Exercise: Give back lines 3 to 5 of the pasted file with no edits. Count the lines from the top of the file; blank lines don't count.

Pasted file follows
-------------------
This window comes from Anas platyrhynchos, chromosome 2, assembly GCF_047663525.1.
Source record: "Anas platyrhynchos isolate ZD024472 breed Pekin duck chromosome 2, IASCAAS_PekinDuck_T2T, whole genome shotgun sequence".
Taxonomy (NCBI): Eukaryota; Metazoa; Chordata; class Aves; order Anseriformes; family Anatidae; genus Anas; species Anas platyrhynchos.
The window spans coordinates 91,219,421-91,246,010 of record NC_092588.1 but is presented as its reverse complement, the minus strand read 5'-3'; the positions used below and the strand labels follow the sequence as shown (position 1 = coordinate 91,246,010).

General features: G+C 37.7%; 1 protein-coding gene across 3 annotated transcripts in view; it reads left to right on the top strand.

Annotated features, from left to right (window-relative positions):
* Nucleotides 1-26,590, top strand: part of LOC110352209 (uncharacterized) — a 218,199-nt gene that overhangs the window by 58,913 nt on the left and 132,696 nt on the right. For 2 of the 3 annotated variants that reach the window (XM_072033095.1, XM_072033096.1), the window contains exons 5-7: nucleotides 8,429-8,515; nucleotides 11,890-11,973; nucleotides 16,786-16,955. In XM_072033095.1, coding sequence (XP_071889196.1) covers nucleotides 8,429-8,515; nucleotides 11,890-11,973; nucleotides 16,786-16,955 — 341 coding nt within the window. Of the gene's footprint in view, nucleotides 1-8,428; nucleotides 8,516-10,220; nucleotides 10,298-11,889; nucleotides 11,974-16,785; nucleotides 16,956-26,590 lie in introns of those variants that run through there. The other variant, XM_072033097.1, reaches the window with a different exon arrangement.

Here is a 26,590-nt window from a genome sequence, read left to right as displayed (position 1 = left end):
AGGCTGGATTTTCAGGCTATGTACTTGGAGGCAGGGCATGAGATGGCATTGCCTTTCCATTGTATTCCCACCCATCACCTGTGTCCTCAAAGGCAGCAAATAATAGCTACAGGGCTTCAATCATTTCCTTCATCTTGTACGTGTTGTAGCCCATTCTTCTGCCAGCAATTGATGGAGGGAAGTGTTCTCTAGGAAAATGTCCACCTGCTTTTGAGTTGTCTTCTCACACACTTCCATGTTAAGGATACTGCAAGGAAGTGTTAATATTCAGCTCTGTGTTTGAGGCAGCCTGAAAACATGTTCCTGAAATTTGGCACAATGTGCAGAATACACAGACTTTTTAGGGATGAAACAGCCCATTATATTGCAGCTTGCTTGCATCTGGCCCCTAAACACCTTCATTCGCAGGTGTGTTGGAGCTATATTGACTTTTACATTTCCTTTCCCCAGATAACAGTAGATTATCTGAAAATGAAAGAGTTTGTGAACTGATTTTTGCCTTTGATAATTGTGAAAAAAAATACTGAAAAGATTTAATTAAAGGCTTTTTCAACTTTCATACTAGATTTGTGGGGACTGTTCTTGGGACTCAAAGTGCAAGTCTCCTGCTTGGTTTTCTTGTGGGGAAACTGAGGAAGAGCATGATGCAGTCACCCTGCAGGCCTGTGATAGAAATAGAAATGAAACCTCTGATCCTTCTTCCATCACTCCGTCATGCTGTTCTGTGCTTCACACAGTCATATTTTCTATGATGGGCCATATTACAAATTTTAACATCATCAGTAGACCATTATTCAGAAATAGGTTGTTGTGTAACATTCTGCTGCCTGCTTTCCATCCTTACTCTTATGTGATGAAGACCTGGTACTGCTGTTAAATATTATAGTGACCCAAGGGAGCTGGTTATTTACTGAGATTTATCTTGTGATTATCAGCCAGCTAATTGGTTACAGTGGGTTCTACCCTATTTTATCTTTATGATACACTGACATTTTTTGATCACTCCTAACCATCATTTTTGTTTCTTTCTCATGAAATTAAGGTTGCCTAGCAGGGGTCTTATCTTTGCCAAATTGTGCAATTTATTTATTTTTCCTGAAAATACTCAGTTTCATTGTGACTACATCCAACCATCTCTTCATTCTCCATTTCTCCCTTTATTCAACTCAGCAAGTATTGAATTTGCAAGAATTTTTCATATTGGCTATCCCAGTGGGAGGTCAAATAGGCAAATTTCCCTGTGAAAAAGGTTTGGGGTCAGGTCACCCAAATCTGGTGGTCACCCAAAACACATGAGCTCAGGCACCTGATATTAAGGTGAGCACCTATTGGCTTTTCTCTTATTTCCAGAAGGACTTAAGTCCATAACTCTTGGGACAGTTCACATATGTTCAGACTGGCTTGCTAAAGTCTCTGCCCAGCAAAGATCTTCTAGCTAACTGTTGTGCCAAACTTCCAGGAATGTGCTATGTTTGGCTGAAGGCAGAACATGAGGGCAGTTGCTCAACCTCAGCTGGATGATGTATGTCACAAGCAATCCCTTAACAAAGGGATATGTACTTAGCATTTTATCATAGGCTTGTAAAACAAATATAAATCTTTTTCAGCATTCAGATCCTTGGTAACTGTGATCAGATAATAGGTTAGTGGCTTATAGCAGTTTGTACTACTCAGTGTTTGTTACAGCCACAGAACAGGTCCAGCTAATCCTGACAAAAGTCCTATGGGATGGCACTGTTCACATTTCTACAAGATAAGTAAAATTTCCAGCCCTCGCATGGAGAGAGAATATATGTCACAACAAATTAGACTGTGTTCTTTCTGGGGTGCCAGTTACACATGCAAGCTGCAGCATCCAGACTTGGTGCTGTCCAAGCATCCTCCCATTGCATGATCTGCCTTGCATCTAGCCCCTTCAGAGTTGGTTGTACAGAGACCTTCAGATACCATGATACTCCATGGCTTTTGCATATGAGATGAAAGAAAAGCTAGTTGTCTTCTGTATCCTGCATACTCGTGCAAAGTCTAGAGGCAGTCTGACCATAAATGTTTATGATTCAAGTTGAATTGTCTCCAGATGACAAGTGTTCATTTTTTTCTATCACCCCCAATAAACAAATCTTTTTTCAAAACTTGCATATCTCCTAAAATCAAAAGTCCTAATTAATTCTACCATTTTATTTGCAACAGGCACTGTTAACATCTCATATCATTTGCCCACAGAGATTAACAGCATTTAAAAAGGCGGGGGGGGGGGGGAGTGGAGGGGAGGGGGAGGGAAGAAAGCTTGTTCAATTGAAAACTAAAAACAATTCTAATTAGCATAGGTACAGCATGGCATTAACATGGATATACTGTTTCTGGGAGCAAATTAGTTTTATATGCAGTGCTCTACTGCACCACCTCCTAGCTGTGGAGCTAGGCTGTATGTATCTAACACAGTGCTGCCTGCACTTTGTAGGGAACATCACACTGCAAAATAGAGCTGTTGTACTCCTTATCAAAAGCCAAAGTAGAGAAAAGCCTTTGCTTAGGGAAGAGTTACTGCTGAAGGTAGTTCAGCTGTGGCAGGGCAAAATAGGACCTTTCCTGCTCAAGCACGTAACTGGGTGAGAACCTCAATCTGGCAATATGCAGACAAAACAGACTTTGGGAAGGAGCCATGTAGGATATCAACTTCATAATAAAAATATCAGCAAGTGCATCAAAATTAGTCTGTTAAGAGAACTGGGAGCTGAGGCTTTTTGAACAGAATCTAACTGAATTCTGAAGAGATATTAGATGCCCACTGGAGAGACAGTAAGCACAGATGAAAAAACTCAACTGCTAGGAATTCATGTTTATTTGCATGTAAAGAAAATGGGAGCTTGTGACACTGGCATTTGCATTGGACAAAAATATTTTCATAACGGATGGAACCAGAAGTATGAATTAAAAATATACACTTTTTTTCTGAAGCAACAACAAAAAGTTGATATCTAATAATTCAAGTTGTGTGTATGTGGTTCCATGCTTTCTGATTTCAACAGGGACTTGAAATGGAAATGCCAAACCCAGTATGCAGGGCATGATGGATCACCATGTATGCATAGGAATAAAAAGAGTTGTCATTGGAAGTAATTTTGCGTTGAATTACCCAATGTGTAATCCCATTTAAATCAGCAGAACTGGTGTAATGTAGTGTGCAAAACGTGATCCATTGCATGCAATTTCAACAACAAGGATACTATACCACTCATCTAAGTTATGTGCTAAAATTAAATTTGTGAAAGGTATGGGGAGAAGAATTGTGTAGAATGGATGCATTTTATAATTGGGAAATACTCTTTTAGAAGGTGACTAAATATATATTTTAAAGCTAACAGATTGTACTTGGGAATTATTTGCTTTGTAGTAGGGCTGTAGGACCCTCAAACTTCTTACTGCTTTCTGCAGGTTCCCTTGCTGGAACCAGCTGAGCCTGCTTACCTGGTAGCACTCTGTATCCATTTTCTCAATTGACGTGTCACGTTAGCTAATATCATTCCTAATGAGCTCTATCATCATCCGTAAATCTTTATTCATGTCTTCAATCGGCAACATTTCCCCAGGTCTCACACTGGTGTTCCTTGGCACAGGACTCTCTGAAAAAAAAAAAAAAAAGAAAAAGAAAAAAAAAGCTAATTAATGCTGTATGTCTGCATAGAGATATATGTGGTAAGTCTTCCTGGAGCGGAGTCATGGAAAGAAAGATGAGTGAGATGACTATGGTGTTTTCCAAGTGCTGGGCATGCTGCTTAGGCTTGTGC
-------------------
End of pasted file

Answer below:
Taxonomy (NCBI): Eukaryota; Metazoa; Chordata; class Aves; order Anseriformes; family Anatidae; genus Anas; species Anas platyrhynchos.
The window spans coordinates 91,219,421-91,246,010 of record NC_092588.1 but is presented as its reverse complement, the minus strand read 5'-3'; the positions used below and the strand labels follow the sequence as shown (position 1 = coordinate 91,246,010).

General features: G+C 37.7%; 1 protein-coding gene across 3 annotated transcripts in view; it reads left to right on the top strand.